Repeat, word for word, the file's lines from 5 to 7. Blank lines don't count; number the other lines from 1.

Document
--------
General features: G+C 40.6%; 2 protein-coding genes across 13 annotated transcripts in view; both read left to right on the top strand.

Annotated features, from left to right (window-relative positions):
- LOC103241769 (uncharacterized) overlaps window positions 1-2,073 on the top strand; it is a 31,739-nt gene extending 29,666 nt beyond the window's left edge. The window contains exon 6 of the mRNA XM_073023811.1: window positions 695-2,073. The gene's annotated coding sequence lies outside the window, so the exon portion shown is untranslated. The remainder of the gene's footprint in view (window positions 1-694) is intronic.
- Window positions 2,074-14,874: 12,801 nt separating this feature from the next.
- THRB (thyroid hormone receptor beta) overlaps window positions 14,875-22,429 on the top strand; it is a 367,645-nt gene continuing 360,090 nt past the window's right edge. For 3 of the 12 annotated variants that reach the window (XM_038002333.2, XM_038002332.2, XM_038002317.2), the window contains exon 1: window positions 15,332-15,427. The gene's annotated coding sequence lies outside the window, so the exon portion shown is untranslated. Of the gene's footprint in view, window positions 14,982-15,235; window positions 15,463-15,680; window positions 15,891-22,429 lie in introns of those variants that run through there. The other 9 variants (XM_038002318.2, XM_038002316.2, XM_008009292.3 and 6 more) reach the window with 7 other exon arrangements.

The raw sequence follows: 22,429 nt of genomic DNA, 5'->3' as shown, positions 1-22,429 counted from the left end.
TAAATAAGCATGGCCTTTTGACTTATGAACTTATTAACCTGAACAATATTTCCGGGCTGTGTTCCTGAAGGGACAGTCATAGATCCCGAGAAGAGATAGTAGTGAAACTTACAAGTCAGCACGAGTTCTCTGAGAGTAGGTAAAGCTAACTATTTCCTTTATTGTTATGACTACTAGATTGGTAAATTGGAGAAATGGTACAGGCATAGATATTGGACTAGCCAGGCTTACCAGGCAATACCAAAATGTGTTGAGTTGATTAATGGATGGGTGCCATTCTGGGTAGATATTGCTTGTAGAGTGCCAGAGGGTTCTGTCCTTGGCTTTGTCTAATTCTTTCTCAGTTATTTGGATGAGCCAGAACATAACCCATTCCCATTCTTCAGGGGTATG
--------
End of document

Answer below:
- THRB (thyroid hormone receptor beta) overlaps window positions 14,875-22,429 on the top strand; it is a 367,645-nt gene continuing 360,090 nt past the window's right edge. For 3 of the 12 annotated variants that reach the window (XM_038002333.2, XM_038002332.2, XM_038002317.2), the window contains exon 1: window positions 15,332-15,427. The gene's annotated coding sequence lies outside the window, so the exon portion shown is untranslated. Of the gene's footprint in view, window positions 14,982-15,235; window positions 15,463-15,680; window positions 15,891-22,429 lie in introns of those variants that run through there. The other 9 variants (XM_038002318.2, XM_038002316.2, XM_008009292.3 and 6 more) reach the window with 7 other exon arrangements.

The raw sequence follows: 22,429 nt of genomic DNA, 5'->3' as shown, positions 1-22,429 counted from the left end.
TAAATAAGCATGGCCTTTTGACTTATGAACTTATTAACCTGAACAATATTTCCGGGCTGTGTTCCTGAAGGGACAGTCATAGATCCCGAGAAGAGATAGTAGTGAAACTTACAAGTCAGCACGAGTTCTCTGAGAGTAGGTAAAGCTAACTATTTCCTTTATTGTTATGACTACTAGATTGGTAAATTGGAGAAATGGTACAGGCATAGATATTGGACTAGCCAGGCTTACCAGGCAATACCAAAATGTGTTGAGTTGATTAATGGATGGGTGCCATTCTGGGTAGATATTGCTTGTAGAGTGCCAGAGGGTTCTGTCCTTGGCTTTGTCTAATTCTTTCTCAGTTATTTGGATGAGCCAGAACATAACCCATTCCCATTCTTCAGGGGTATG